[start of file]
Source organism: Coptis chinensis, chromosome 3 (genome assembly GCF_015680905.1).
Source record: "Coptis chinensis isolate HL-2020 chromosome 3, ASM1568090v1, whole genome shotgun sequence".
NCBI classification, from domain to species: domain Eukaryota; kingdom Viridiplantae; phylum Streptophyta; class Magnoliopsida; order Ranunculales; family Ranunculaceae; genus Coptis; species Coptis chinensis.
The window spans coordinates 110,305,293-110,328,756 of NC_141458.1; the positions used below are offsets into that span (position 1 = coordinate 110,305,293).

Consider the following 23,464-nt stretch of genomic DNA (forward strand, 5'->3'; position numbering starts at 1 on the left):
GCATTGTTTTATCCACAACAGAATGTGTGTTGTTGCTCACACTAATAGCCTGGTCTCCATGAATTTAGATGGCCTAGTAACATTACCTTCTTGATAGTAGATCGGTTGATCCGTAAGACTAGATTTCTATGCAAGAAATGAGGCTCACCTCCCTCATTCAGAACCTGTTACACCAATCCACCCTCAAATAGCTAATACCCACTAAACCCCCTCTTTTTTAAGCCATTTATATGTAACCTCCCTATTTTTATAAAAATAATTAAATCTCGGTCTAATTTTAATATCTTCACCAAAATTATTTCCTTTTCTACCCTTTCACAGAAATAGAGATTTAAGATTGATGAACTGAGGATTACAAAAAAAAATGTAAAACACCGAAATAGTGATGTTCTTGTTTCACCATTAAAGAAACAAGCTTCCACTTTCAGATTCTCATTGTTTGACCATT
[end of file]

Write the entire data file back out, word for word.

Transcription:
Source organism: Coptis chinensis, chromosome 3 (genome assembly GCF_015680905.1).
Source record: "Coptis chinensis isolate HL-2020 chromosome 3, ASM1568090v1, whole genome shotgun sequence".
NCBI classification, from domain to species: domain Eukaryota; kingdom Viridiplantae; phylum Streptophyta; class Magnoliopsida; order Ranunculales; family Ranunculaceae; genus Coptis; species Coptis chinensis.
The window spans coordinates 110,305,293-110,328,756 of NC_141458.1; the positions used below are offsets into that span (position 1 = coordinate 110,305,293).

Consider the following 23,464-nt stretch of genomic DNA (forward strand, 5'->3'; position numbering starts at 1 on the left):
GCATTGTTTTATCCACAACAGAATGTGTGTTGTTGCTCACACTAATAGCCTGGTCTCCATGAATTTAGATGGCCTAGTAACATTACCTTCTTGATAGTAGATCGGTTGATCCGTAAGACTAGATTTCTATGCAAGAAATGAGGCTCACCTCCCTCATTCAGAACCTGTTACACCAATCCACCCTCAAATAGCTAATACCCACTAAACCCCCTCTTTTTTAAGCCATTTATATGTAACCTCCCTATTTTTATAAAAATAATTAAATCTCGGTCTAATTTTAATATCTTCACCAAAATTATTTCCTTTTCTACCCTTTCACAGAAATAGAGATTTAAGATTGATGAACTGAGGATTACAAAAAAAAATGTAAAACACCGAAATAGTGATGTTCTTGTTTCACCATTAAAGAAACAAGCTTCCACTTTCAGATTCTCATTGTTTGACCATT